GBS carriage in mothers varies between geographic regions and races. Studies in various developed nations have shown GBS carriage rates of between 20-40%. The few studies published from developing countries have shown comparatively lower prevalence rates. There have been only two studies from the Indian subcontinent on GBS carriage among pregnant women. One study from our institution in the early 1980s showed a prevalence of 5.8% (3). The other study from Pondicherry in south India showed a prevalence of 2.3% (4).

The prevalence of neonatal early onset sepsis with GBS in our hospital was 0.17/1000 live births in the period 1988-1997 (5). This has increased subsequently to 0.68/1000 live births between 1998 and 2010 (6). We hypothesized that maternal carriage rates must have increased in these two decades to cause the increase in newborn early-onset infections; hence the need to document maternal carriage rates among pregnant women. This would help to decide whether universal screening should be offered during pregnancy to prevent maternal and neonatal morbidity.

Material and Methods

The study was conducted in the Obstetric and Neonatology departments of a tertiary level perinatal hospital in south India that has around 13.000 deliveries/year. All pregnant women booked with Obstetric Unit IV were approached for screening and those who consented to take part and were likely to deliver in this hospital were recruited.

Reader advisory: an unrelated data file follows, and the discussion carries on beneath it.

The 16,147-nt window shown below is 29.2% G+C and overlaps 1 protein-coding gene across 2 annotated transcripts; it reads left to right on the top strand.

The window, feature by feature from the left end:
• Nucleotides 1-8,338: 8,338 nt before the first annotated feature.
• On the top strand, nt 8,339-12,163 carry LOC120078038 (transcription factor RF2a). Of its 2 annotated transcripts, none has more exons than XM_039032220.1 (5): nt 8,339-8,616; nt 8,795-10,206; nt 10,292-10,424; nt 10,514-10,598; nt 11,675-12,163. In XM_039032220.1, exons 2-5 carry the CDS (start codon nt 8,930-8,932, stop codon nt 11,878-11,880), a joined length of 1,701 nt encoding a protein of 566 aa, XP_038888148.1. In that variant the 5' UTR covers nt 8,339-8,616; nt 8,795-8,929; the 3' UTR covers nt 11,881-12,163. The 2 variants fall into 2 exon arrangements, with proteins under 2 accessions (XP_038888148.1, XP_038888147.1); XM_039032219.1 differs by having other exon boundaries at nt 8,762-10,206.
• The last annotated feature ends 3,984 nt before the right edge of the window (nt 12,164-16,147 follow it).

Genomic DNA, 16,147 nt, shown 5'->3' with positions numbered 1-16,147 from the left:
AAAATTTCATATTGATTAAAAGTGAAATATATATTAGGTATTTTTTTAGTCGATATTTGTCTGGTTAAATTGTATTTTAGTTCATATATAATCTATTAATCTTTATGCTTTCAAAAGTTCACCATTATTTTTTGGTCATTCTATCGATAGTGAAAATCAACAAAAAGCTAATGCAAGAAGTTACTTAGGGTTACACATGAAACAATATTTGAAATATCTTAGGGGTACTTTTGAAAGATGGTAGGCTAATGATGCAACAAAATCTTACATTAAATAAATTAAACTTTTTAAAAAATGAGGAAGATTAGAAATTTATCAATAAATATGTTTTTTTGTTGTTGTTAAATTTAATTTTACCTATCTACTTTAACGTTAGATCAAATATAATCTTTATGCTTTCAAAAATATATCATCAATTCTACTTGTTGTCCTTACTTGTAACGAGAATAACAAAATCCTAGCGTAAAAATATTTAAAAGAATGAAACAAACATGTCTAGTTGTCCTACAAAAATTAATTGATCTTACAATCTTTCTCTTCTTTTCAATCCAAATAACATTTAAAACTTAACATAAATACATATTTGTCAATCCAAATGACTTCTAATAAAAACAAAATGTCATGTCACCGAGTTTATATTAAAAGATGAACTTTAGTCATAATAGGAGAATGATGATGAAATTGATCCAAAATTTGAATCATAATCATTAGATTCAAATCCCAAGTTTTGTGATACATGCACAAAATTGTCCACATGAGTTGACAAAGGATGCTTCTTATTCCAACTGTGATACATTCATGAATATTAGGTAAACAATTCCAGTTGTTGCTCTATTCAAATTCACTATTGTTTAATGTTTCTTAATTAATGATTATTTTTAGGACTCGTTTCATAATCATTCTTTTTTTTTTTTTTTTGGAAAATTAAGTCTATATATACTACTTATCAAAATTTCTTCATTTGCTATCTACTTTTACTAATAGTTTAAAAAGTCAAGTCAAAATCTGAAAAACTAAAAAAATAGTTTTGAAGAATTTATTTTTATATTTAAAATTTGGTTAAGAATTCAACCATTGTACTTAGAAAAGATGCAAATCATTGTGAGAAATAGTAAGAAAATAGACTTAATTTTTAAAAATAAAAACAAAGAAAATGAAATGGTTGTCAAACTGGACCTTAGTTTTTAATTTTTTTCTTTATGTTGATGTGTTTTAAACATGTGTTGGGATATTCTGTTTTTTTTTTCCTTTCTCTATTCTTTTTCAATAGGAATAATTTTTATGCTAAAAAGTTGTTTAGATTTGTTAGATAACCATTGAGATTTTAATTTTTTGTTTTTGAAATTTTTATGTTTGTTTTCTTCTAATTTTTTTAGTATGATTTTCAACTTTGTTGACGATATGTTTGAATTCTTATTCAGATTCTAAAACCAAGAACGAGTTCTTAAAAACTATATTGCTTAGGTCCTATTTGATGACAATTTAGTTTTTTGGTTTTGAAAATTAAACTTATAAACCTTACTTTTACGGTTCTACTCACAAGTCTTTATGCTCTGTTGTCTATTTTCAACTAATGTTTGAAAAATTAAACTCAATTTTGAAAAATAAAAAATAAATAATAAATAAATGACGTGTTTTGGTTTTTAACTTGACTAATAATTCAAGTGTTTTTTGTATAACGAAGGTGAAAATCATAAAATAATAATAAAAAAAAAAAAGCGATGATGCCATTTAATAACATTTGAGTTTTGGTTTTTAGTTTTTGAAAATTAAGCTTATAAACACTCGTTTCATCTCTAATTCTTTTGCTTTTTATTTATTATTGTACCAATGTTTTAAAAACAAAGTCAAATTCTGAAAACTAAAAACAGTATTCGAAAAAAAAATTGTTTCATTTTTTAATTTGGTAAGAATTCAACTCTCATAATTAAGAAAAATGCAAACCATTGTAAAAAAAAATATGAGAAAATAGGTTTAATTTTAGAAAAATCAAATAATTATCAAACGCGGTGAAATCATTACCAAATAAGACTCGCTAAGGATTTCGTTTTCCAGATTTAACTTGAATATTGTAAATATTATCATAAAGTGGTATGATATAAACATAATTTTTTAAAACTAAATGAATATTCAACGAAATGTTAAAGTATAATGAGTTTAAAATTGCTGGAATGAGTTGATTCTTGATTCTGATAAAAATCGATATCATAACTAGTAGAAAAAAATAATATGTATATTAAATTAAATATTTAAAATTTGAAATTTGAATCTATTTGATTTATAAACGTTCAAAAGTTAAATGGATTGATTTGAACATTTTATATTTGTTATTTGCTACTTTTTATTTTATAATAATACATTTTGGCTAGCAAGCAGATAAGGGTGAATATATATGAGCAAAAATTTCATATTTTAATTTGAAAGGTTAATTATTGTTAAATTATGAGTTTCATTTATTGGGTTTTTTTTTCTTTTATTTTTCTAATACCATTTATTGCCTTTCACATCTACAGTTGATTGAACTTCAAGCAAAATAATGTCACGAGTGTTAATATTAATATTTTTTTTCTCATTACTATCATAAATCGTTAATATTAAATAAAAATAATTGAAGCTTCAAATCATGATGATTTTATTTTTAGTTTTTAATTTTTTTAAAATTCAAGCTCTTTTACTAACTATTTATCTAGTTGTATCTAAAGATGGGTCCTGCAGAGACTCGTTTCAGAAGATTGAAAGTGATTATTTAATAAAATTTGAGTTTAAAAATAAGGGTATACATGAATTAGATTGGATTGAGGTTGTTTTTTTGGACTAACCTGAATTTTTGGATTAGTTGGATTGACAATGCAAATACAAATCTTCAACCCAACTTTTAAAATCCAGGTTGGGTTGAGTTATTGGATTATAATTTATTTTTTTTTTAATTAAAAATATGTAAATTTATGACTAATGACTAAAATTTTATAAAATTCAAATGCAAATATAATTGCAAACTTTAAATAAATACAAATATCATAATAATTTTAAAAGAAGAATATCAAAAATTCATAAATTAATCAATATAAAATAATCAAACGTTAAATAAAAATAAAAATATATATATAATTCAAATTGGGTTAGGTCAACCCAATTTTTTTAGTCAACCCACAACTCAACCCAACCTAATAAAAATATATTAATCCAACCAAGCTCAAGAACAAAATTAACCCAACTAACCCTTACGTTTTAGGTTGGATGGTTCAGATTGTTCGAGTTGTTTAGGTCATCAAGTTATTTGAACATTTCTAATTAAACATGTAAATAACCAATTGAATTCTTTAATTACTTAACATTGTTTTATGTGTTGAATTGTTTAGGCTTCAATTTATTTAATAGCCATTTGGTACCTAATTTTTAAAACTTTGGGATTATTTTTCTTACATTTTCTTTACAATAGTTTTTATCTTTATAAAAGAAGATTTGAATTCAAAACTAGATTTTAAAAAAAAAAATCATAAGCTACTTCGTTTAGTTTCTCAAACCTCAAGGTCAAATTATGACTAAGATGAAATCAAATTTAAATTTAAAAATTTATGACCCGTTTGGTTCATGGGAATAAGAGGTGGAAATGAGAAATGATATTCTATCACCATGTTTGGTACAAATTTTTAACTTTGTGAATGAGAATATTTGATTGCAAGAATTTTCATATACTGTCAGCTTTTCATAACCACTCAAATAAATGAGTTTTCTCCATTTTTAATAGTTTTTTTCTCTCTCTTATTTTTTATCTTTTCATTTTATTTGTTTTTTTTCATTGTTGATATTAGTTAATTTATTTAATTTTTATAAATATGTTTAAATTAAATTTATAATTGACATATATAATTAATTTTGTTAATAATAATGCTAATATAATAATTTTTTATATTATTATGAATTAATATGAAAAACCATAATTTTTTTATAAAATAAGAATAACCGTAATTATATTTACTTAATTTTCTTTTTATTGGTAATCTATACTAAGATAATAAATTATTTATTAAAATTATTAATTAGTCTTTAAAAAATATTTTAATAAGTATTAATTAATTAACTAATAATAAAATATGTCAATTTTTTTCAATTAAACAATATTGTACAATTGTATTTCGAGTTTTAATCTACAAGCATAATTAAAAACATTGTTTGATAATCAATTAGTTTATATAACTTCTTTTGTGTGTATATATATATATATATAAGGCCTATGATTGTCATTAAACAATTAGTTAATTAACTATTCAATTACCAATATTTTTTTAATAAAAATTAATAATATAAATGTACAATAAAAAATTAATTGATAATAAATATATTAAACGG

Swabs were taken from the lower vagina and rectum as per the Centers for Disease Control and Prevention guidelines (2).The swabs were transported immediately to the Clinical Microbiology Department where they were plated directly on quality passed 5% sheep blood agar plates prepared in-house, CHROMagar StrepB (CHROMagar, France) and inoculated in Lim broth (Becton, Dickinson and Co., NJ). Following incubation for 24 hours at 37 °C under 5% CO2 atmospheric air, the Lim broth was then subcultured onto both blood agar and CHROMagar StrepB plates. The primary plates were checked for growth at 24 and 48 hours. The plates subcultured from Lim broth were also checked for growth at 24 and 48 hours. Plates were then classified as showing no growth or growth of GBS. When growth occurred in the primary culture itself, it was deemed to be heavy colonization, and if it occurred only in Lim broth, it was light colonization (7).

GBS was identified by either beta or gamma hemolysis on blood agar, mauve colonies on chromogenic media, and a positive latex agglutination with group B antisera (Plasmatec laboratories Ltd, UK). Organism identification was confirmed using the Christie, Atkins, and Munch-Petersen test. Beta-hemolytic ATCC 12386 Streptococcus agalactiae and non-hemolytic ATCC 13813 S. agalactiae were used as quality control strains. Mothers who showed positive growth for GBS received intra partum antibiotic prophylaxis with ampicillin.

All babies born to mothers who participated in the study had surface swabs (umbilical and external ear) taken within 30 minutes of delivery to estimate the newborn colonization rates. Babies born to mothers who were colonized as well as those with traditional risk factors for early-onset sepsis had a peripheral blood cultures taken (irrespective of maternal intrapartum antibiotic status) and were started on antibiotics (crystalline penicillin and gentamicin) until the culture showed no growth.